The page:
Hofstra Law’s Youth Advocacy Clinic: Social Justice Lawyering by Students in Family and Immigration Courts
Since 2004 students in Hofstra Law ’s Youth Advocacy Clinic (YAC) have advocated on behalf of one of the most vulnerable segments of our society — immigrant children and youth in dire need of effective legal advocacy. YAC clients typically come to the United States to escape abusive home environments, maltreatment by adults they trusted and separation from parents and homes they love. They are subjected to violence and extreme poverty.
YAC students advocate vigorously for their clients in family court and immigration court to ensure the children’s safe and stable placements, to defend them from deportation and to obtain lawful immigration status on their behalf. YAC students typically spend 20-25 hours per week engaging in all aspects of the practice, including client counseling, fact investigation, legal research, motion practice, court appearances and conducting hearings, all under supervision.
This past year YAC represented immigrant children in the face of historically harsh anti-immigrant policies. Students worked on behalf of Haitian children orphaned after the devastating 2010 earthquake who will lose their temporary protected status due to the planned revocation of that protection; they assisted LGBTQ youth escaping countries where their sexuality is a crime, and who now encounter an administration that is rolling back LGBTQ protections; and they represented scores of survivors of physical and sexual abuse whose potential guardians are far more reluctant to come forward in the current anti-immigrant atmosphere.
Although most of our young clients have been through harrowing experiences simply to make it to the United States, the level of anxiety and fear we see today in them and their families is unprecedented. Their fears are understandable. Under the Trump administration, the Department of Homeland Security (DHS) has called for criminal prosecution and removal from the U.S. of family members who pay a guide to bring a child into the U.S., regardless of the danger from which the child is escaping; DHS officials have stated publicly that they are considering separating immigrant children from their parents at the border, placing the parents in detention facilities and the children in foster care; and ICE enforcement presence in communities and even in state courts has increased dramatically since President Trump took office.
With that backdrop, YAC students advocate for their young clients in New York’s family courts, appellate courts and federal immigration courts to achieve two overarching goals: to promote our clients’ safety, stability and permanency by establishing formal legal guardianship arrangements between them and their primary caretakers; and to ensure that our clients do not have to return to countries where they endured violence, abject poverty and other traumatic experiences by pursuing humanitarian relief on their behalf.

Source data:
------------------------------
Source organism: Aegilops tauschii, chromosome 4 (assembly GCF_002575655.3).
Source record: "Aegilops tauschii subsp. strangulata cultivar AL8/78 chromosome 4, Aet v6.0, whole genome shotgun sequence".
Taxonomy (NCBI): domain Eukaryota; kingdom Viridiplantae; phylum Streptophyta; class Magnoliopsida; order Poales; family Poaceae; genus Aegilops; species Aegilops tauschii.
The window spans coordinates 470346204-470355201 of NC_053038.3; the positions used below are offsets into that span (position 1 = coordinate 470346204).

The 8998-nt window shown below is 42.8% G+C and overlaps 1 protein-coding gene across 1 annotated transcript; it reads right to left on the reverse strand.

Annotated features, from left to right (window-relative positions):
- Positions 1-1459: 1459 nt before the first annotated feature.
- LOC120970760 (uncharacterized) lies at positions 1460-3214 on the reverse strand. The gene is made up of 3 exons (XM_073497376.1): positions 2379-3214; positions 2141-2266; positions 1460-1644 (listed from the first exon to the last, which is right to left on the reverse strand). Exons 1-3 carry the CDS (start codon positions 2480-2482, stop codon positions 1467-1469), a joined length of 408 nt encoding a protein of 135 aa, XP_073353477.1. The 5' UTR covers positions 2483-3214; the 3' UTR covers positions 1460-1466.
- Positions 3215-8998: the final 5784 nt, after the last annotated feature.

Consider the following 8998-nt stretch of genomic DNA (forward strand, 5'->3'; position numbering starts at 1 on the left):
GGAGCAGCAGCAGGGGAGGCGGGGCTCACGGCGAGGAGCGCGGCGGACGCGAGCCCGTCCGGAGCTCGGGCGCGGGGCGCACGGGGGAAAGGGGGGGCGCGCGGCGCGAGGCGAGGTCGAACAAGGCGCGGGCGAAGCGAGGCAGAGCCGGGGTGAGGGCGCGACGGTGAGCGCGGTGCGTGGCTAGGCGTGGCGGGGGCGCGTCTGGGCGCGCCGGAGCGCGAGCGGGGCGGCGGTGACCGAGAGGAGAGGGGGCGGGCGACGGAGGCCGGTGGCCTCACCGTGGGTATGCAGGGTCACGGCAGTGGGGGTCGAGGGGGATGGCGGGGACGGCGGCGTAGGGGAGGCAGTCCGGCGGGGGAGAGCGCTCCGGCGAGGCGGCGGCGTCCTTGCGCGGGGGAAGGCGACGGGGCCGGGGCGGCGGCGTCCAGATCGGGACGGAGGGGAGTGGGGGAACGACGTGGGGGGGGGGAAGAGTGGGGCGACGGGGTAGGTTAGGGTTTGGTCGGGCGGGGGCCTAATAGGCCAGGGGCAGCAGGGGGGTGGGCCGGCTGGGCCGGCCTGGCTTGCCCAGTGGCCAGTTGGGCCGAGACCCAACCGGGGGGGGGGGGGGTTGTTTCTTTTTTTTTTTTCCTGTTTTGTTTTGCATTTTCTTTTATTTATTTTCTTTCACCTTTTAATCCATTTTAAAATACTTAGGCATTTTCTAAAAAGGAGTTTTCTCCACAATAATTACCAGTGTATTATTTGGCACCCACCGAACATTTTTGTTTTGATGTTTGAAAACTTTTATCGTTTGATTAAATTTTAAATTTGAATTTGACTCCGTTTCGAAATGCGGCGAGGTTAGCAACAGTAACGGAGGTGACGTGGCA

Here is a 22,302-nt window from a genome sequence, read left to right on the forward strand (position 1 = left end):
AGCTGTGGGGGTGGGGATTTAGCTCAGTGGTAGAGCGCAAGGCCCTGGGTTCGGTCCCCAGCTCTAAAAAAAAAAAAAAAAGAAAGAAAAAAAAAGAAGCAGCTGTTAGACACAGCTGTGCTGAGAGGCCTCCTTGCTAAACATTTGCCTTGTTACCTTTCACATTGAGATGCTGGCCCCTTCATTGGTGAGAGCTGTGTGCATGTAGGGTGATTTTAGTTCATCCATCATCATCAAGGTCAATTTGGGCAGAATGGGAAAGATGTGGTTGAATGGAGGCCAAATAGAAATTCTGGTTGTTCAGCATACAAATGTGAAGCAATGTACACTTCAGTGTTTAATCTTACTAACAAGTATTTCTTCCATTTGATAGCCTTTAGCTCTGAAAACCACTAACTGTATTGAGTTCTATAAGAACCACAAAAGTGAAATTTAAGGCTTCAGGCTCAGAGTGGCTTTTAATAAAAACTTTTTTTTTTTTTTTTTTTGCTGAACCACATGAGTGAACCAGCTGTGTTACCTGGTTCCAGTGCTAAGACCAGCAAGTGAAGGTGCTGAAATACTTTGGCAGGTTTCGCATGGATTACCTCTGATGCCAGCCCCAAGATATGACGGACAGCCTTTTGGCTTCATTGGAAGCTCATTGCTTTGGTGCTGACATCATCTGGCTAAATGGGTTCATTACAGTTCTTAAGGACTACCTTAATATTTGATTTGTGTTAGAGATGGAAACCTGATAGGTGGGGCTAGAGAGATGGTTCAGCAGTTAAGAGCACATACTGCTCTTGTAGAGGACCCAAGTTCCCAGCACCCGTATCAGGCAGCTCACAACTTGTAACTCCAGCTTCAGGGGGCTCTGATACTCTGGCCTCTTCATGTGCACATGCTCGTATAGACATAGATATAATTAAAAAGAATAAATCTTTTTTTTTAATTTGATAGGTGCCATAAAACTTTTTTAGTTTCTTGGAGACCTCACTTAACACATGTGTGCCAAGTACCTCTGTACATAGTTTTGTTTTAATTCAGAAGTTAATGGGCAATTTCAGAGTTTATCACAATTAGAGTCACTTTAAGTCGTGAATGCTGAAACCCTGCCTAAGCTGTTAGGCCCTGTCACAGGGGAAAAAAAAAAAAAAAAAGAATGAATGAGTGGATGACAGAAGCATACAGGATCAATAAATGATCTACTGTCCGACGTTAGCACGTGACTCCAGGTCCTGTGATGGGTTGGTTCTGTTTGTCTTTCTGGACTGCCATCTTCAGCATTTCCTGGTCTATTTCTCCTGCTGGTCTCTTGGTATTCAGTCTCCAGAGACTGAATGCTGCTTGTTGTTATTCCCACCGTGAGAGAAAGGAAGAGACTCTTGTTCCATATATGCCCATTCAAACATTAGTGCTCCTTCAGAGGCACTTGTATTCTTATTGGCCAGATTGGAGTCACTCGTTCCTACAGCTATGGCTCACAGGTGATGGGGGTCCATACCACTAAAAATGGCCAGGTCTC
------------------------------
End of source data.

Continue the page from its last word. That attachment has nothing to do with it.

YAC’s young clients all reside on Long Island, which has become one of the top three destinations in the United States for the recent influx of immigrant youth escaping violence and extreme poverty in Central America. These children are reuniting with relatives or family friends who have already settled in one of Long Island’s vibrant immigrant communities. And while many of them have strong grounds of eligibility for immigration relief, because there is no right to counsel in deportation proceedings, they are unable to articulate those grounds without a lawyer and are frequently sent back to the violence they tried to escape. In fact, of the tens of thousands of children who appear without counsel, over 80 percent are deported; for those lucky enough to get a lawyer, only 16 percent are forced to return to their home country.
YAC students not only meet regularly with clients and conduct hearings in family court and immigration court on behalf of children threatened with deportation, they also intercede on clients’ behalf outside of court to obtain educational services, therapeutic interventions and health and other financial benefits to which clients are legally entitled. This past year, students gained the practical experience of learning how to “lawyer” effectively, and the inspiring experience of social justice lawyering, on behalf of over 50 young clients.